Flathead Lake Healthy, Biological Station Director Says
Flathead Lake remains healthy, mussel-free and blue, according to the University of Montana’s Flathead Lake Biological Station. MTPR's Nicky Ouellet reports from the station’s open house.
Station Director Jim Elser says across the board, data indicate Flathead Lake is in good health.
"My fellow Montanans. The state of our lake is: Blue. That's good! We like a blue lake."
Elser delivered his annual “State of the Lake” address, highlighting some of the Station’s research, like the citizen science project in partnership with the Flathead Lakers to measure water clarity, which Elser says is an indicator of lake health as well as a boon to local property values.
"In my opinion the best thing about these data is that there's no trend," Elser says. "They just kind of bounce around. There's no long-term shift. It's not getting shallower."
But there are significant unknowns. While the Bio Station regularly monitors the lake’s clarity, nutrient levels and weather, Elser says no one is keeping track of septic systems that could be leaking waste around and into the lake. He says as much as four percent of the nutrients entering Flathead Lake could come from leaking septic systems, but he adds hard data is lacking.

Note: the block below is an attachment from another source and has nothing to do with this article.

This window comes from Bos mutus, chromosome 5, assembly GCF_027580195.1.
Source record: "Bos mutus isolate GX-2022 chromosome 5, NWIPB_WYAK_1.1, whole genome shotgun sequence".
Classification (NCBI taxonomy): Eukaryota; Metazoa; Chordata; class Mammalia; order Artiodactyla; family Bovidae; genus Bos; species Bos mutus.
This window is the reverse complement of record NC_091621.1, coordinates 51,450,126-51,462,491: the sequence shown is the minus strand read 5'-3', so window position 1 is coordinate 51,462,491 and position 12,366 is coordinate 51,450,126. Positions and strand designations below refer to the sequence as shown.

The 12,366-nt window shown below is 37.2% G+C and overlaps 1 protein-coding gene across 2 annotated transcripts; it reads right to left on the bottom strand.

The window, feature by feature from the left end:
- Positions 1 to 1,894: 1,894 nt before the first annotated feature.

"It could be five times higher for all we know. We don't really know."
The Flathead Basin Commission recently recommended a bill to fund a study of how much septic systems are leaching into Flathead, Whitefish and Echo Lakes.
Elser also touched on his colleagues’ groundbreaking research and development of sensors that can detect free-floating DNA. Elser says this technology can help lake managers in their effort to keep invasive species like zebra and quagga mussels out of Montana waters. These sensors can detect mussel DNA in the lake or in droplets on boats at inspection stations.
"We're able to show and demonstrate and probably measure the effectiveness of the cleaning operation they use at each station. We'll hopefully be able to tell who has good procedures and who doesn’t, who has it working and who doesn’t have it working, and you get the information right away. It’s very, very exciting."
Soon-to-be-published research from the station’s new environmental economist shows that the Salish Ksanka Qlispe Dam at the outlet of Flathead Lake could spend as much as $8.1 million annually in maintenance costs if mussels were to make their way into the dam’s pipework.
The Bio Station in recent years has pushed the envelope of early detection technology, which Elser says could help the state stave off a costly mussel infestation.
"To me even if it's a generation, it'd be worth it."
The Flathead Lake Biological Station kicks off its fall semester teaching graduate students from the University of Montana on August 27.